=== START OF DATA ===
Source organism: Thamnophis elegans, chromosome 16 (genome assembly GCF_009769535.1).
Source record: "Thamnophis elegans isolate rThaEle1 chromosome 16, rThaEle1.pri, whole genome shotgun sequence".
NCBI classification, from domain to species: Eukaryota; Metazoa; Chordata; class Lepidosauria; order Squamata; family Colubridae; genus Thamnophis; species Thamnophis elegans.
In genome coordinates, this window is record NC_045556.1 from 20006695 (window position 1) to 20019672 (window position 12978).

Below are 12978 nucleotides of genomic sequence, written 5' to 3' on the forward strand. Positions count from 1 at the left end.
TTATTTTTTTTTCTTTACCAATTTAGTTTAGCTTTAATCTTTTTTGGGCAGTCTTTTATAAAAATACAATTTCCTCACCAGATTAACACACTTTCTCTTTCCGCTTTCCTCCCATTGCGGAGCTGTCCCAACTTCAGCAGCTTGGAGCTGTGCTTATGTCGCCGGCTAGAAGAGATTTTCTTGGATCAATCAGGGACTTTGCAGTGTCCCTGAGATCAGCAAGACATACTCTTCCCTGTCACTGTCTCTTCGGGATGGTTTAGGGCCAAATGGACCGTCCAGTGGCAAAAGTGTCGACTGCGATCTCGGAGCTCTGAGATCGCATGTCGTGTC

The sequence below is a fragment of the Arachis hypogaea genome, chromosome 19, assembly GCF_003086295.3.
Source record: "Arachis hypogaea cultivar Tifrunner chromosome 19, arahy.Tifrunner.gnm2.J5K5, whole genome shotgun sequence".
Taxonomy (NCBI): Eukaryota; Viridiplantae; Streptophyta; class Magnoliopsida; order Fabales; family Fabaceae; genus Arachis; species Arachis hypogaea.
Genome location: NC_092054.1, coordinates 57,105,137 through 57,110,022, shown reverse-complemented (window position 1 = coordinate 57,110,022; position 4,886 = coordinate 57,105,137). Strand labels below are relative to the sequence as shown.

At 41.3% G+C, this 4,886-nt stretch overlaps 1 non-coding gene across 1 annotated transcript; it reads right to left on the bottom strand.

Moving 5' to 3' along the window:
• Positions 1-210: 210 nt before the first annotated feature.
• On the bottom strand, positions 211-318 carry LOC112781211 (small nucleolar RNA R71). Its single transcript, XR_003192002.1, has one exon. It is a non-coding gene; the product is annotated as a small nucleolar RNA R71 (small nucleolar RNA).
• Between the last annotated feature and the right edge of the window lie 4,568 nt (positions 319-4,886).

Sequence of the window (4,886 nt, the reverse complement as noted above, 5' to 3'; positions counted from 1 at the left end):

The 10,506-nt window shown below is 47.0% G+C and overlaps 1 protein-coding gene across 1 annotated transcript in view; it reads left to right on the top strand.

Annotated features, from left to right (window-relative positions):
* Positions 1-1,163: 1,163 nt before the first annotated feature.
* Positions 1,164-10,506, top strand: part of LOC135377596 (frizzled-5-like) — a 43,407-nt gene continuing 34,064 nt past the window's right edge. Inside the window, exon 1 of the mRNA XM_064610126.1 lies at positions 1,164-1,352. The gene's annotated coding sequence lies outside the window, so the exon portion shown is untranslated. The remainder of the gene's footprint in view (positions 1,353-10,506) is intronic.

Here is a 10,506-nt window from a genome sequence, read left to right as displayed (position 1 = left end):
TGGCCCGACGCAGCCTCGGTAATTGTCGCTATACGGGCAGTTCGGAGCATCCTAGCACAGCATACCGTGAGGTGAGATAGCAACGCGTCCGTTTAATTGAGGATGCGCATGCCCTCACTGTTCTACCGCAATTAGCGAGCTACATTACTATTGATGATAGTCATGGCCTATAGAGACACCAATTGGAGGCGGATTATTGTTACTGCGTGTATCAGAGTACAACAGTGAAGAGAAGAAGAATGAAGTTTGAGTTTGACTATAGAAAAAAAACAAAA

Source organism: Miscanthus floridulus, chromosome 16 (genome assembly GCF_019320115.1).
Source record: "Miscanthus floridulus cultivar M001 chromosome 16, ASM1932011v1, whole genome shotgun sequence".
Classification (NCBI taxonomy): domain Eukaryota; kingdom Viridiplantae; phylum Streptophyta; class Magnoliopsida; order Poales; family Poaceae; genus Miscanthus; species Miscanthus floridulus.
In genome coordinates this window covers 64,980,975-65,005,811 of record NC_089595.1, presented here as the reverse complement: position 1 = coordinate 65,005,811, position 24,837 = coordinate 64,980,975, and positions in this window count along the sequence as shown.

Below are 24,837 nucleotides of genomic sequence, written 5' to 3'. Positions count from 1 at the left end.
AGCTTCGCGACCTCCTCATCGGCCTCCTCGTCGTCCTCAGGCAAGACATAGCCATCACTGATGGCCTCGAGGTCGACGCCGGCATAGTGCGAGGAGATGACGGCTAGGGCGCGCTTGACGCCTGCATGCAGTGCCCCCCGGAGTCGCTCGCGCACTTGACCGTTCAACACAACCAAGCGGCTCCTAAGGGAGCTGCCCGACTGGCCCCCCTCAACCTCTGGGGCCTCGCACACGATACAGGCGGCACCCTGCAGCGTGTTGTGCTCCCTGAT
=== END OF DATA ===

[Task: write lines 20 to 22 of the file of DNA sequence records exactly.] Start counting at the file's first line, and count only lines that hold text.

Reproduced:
* Positions 1,164-10,506, top strand: part of LOC135377596 (frizzled-5-like) — a 43,407-nt gene continuing 34,064 nt past the window's right edge. Inside the window, exon 1 of the mRNA XM_064610126.1 lies at positions 1,164-1,352. The gene's annotated coding sequence lies outside the window, so the exon portion shown is untranslated. The remainder of the gene's footprint in view (positions 1,353-10,506) is intronic.

Here is a 10,506-nt window from a genome sequence, read left to right as displayed (position 1 = left end):
TGGCCCGACGCAGCCTCGGTAATTGTCGCTATACGGGCAGTTCGGAGCATCCTAGCACAGCATACCGTGAGGTGAGATAGCAACGCGTCCGTTTAATTGAGGATGCGCATGCCCTCACTGTTCTACCGCAATTAGCGAGCTACATTACTATTGATGATAGTCATGGCCTATAGAGACACCAATTGGAGGCGGATTATTGTTACTGCGTGTATCAGAGTACAACAGTGAAGAGAAGAAGAATGAAGTTTGAGTTTGACTATAGAAAAAAAACAAAA